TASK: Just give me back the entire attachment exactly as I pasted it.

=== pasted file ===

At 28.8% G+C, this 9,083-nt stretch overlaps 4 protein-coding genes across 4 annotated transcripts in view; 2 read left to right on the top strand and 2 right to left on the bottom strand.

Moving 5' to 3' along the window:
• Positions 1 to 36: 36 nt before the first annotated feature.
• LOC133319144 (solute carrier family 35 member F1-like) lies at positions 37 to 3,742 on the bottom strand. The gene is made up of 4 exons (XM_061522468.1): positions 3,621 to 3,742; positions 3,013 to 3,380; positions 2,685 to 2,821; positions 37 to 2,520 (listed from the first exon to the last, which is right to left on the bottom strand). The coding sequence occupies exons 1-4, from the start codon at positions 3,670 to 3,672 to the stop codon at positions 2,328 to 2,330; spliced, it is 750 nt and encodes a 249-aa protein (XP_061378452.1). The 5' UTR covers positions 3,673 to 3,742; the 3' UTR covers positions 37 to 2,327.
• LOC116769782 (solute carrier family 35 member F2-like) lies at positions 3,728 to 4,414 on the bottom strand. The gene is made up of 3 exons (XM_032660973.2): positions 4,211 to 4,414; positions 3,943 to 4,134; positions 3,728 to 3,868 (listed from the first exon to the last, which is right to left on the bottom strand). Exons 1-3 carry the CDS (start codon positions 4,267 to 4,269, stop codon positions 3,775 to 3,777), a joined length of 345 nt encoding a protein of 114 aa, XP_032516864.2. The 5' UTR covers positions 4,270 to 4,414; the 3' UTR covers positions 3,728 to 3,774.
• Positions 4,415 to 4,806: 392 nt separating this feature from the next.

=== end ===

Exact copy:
At 28.8% G+C, this 9,083-nt stretch overlaps 4 protein-coding genes across 4 annotated transcripts in view; 2 read left to right on the top strand and 2 right to left on the bottom strand.

Moving 5' to 3' along the window:
• Positions 1 to 36: 36 nt before the first annotated feature.
• LOC133319144 (solute carrier family 35 member F1-like) lies at positions 37 to 3,742 on the bottom strand. The gene is made up of 4 exons (XM_061522468.1): positions 3,621 to 3,742; positions 3,013 to 3,380; positions 2,685 to 2,821; positions 37 to 2,520 (listed from the first exon to the last, which is right to left on the bottom strand). The coding sequence occupies exons 1-4, from the start codon at positions 3,670 to 3,672 to the stop codon at positions 2,328 to 2,330; spliced, it is 750 nt and encodes a 249-aa protein (XP_061378452.1). The 5' UTR covers positions 3,673 to 3,742; the 3' UTR covers positions 37 to 2,327.
• LOC116769782 (solute carrier family 35 member F2-like) lies at positions 3,728 to 4,414 on the bottom strand. The gene is made up of 3 exons (XM_032660973.2): positions 4,211 to 4,414; positions 3,943 to 4,134; positions 3,728 to 3,868 (listed from the first exon to the last, which is right to left on the bottom strand). Exons 1-3 carry the CDS (start codon positions 4,267 to 4,269, stop codon positions 3,775 to 3,777), a joined length of 345 nt encoding a protein of 114 aa, XP_032516864.2. The 5' UTR covers positions 4,270 to 4,414; the 3' UTR covers positions 3,728 to 3,774.
• Positions 4,415 to 4,806: 392 nt separating this feature from the next.